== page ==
Fanning The Flame of Curiosity

     “Education is the kindling of a flame, not the filling of a vessel.”[1] Can an individual’s pursuit of knowledge ever truly cease? Educators the world over are diligently attempting to arm their students with the skills and values so that they can become life-long learners; learners who recognize not only that education is not limited to the confines of a classroom, but also that self-guided learning often times provides the most rewarding and valuable experiences of all. In a profession that is built upon the ignition of students’ curiosity, there are many teachers who not only end their formal education with their Bachelors of Education but also take a passive approach to new educational experiences as well. One only needs to listen in on the staffroom conversations prior to a Professional Development session to pinpoint just how high this number can be. I firmly believe that it is our responsibility as educators to not only ignite our students’ curiosity, but to also maintain the flame of our own. I am currently pursuing acceptance into Brandon University’s Masters of Education program (Curriculum & Instruction Stream) based on my personal belief statement listed above as well as my desire to focus on the purposeful implementation of technology into curriculum outcomes and delivery.

     While there are educators who recognize the importance of implementing technology into their classrooms, there are not as many who recognize the necessity of this practice within today’s society. Gone are the days where the teaching staff and school libraries accounted for the sum of knowledge within a division. The development of the internet, and its insurmountable associated programs, has expanded the possibilities of education to the point where the public school education model I graduated from, a short seven years ago, is now laughable. Technology allows students everything from accessing information and connecting with real-world experts to tailored learning adaptations and experiential learning opportunities. Two areas that I am especially interested in are the purposeful integration of “Maker Spaces” for both formal and informal scientific exploration and student-lead/student-created online environments. One of my goals as an educator is to focus on purposefully implementing various technologies not only into the delivery of my lessons, but also into the curriculum outcomes themselves.

Please accept this writing sample as part of my formal application to Brandon University’s Masters of Education program; I hope it not only provides an indication of my writing level but also of my personal desire to continue on the path of formalized education. Within a graduate program, I will be provided with the guidance and support that will be required as I work towards my goals. In the same way I design a variety of learning opportunities for my students, I recognize that a graduate program will further my professional education through specialized courses and supported experiences that would not be accessible to me otherwise. My previous six years of post-secondary education at Brandon University provided me with the opportunity to explore my interests, identify and develop my passions, and connect with amazing people in various fields; it also left me wanting more. Please allow me an opportunity to fan the flame of my curiosity.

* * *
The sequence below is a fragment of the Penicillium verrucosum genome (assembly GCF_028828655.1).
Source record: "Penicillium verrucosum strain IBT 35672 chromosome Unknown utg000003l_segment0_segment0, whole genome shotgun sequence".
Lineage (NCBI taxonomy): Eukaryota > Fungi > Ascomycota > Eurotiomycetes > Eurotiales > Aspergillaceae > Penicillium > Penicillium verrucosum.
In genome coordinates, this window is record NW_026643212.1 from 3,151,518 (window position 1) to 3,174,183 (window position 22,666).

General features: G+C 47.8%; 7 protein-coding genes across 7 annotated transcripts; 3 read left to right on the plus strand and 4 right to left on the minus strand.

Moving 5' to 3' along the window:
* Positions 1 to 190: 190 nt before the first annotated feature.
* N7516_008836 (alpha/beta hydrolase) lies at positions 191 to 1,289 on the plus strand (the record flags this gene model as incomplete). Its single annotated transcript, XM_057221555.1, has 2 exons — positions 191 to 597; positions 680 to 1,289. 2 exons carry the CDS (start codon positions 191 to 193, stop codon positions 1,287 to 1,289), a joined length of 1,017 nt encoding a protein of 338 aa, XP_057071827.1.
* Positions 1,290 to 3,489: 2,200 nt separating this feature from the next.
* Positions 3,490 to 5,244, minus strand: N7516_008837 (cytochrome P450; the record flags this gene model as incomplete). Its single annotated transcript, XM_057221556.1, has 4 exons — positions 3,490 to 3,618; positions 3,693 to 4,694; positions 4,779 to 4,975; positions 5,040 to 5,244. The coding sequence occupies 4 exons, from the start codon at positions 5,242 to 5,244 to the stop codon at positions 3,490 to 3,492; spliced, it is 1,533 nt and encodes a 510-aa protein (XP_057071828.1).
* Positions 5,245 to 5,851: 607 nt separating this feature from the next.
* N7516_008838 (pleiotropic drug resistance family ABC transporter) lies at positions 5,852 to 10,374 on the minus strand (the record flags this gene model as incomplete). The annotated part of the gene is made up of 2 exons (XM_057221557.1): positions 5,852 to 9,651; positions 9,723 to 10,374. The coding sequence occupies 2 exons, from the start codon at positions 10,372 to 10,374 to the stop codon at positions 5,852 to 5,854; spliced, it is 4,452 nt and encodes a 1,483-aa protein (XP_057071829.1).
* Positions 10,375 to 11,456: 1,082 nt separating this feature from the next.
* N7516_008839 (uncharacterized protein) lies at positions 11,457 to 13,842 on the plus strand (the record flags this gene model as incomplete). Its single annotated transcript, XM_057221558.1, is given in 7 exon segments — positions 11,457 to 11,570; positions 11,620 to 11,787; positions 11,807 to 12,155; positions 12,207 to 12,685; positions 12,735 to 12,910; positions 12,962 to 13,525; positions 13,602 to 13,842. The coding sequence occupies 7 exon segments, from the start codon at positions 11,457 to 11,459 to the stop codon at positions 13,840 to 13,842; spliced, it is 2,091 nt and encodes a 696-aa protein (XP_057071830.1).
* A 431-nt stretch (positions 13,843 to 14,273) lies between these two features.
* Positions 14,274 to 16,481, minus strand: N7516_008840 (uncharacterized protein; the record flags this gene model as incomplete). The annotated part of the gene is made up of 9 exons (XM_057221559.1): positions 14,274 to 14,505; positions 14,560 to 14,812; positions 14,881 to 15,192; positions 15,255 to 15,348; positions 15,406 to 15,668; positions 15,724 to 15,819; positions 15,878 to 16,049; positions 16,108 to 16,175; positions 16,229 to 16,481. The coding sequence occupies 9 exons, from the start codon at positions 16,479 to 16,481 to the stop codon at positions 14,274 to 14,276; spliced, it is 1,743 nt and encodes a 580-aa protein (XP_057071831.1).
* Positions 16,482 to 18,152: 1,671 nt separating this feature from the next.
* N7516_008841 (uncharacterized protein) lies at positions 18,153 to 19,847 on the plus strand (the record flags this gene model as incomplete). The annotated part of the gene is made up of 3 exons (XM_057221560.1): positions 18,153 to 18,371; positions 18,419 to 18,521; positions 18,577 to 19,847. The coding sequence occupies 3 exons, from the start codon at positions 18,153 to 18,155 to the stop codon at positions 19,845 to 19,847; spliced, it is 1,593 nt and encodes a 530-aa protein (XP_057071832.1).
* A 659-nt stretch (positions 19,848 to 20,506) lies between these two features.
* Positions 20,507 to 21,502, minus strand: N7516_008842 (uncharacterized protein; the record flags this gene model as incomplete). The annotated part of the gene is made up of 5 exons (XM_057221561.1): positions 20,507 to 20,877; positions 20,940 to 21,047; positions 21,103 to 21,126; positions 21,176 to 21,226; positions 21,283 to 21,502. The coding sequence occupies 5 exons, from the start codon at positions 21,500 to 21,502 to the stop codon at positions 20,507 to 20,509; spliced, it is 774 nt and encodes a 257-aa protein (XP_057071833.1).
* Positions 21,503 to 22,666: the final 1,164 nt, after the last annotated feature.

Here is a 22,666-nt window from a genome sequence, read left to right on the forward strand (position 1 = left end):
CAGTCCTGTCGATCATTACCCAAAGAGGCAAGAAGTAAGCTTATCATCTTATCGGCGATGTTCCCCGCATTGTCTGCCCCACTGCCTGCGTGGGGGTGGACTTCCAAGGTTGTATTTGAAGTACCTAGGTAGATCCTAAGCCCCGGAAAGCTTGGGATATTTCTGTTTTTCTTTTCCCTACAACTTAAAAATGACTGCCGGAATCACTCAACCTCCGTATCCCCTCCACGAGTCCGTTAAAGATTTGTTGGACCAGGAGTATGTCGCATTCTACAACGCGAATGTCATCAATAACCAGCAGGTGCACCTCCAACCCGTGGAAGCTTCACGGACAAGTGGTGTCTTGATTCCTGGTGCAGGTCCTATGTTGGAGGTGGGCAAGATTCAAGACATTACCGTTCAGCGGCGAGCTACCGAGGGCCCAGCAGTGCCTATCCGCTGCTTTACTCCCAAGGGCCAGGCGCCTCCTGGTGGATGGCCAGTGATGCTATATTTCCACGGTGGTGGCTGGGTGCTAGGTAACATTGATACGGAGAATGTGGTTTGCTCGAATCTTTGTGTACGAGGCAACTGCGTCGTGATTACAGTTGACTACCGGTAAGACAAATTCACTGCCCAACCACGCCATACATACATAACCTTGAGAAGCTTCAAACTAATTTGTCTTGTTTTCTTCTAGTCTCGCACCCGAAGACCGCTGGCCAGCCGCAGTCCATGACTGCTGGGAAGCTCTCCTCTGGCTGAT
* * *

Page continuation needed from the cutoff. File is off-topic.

[1] Unknown Author; often misattributed to Socrates or Plutarch, although no findable citation to either philosopher is available.

Sunday, 6 April 2014

Introducing 3D Shapes

The week before Spring Break marked my Grade 8's introduction to 3D Shapes.
This is our 6th unit of the 8 that we will cover this year and, personally,
I think it is one of the most fun!
Here are some of the activities we completed over the week,
they were NOT all done in one day.

     I started off the unit by having students, in groups of 4, brainstorm ALL of the ingredients they would need if they were going to bake a cake. Some students went very simple with the boxed-cake-mix approach, others had detailed lists for baking one from scratch, and others were much more focused on the decorating options!

     When completed, I asked my students the following questions:

What is the shape of the container that that ingredient comes in?
Does the shape of the container match the shape of the ingredient?
What things do companies keep in mind when selecting package shapes?

I was really pleased with the responses of the last question, which ranged from convenience and usable marketing space to environmental sustainability and purpose.